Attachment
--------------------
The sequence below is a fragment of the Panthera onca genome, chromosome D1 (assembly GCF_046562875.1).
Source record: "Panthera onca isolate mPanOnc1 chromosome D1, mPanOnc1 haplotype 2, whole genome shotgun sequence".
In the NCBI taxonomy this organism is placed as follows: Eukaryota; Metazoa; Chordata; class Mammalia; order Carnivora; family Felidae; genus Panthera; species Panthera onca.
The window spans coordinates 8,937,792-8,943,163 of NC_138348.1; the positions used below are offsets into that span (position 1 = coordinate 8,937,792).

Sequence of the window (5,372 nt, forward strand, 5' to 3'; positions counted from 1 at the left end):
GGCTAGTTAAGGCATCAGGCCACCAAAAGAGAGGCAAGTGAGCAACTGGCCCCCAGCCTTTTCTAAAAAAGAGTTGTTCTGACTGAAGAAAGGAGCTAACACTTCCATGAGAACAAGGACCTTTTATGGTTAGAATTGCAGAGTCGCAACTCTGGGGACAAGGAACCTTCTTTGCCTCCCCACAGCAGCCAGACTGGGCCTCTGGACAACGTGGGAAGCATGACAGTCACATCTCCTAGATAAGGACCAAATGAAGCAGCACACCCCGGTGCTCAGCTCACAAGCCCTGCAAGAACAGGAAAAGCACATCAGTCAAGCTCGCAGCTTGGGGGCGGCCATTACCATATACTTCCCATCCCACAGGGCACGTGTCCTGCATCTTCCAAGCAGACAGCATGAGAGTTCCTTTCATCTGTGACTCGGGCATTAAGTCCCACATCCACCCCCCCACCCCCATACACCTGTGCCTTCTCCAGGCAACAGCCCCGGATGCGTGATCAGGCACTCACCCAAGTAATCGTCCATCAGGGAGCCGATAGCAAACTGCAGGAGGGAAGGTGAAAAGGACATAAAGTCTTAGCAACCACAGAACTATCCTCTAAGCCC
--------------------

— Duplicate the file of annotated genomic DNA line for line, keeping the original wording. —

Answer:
The sequence below is a fragment of the Panthera onca genome, chromosome D1 (assembly GCF_046562875.1).
Source record: "Panthera onca isolate mPanOnc1 chromosome D1, mPanOnc1 haplotype 2, whole genome shotgun sequence".
In the NCBI taxonomy this organism is placed as follows: Eukaryota; Metazoa; Chordata; class Mammalia; order Carnivora; family Felidae; genus Panthera; species Panthera onca.
The window spans coordinates 8,937,792-8,943,163 of NC_138348.1; the positions used below are offsets into that span (position 1 = coordinate 8,937,792).

Sequence of the window (5,372 nt, forward strand, 5' to 3'; positions counted from 1 at the left end):
GGCTAGTTAAGGCATCAGGCCACCAAAAGAGAGGCAAGTGAGCAACTGGCCCCCAGCCTTTTCTAAAAAAGAGTTGTTCTGACTGAAGAAAGGAGCTAACACTTCCATGAGAACAAGGACCTTTTATGGTTAGAATTGCAGAGTCGCAACTCTGGGGACAAGGAACCTTCTTTGCCTCCCCACAGCAGCCAGACTGGGCCTCTGGACAACGTGGGAAGCATGACAGTCACATCTCCTAGATAAGGACCAAATGAAGCAGCACACCCCGGTGCTCAGCTCACAAGCCCTGCAAGAACAGGAAAAGCACATCAGTCAAGCTCGCAGCTTGGGGGCGGCCATTACCATATACTTCCCATCCCACAGGGCACGTGTCCTGCATCTTCCAAGCAGACAGCATGAGAGTTCCTTTCATCTGTGACTCGGGCATTAAGTCCCACATCCACCCCCCCACCCCCATACACCTGTGCCTTCTCCAGGCAACAGCCCCGGATGCGTGATCAGGCACTCACCCAAGTAATCGTCCATCAGGGAGCCGATAGCAAACTGCAGGAGGGAAGGTGAAAAGGACATAAAGTCTTAGCAACCACAGAACTATCCTCTAAGCCC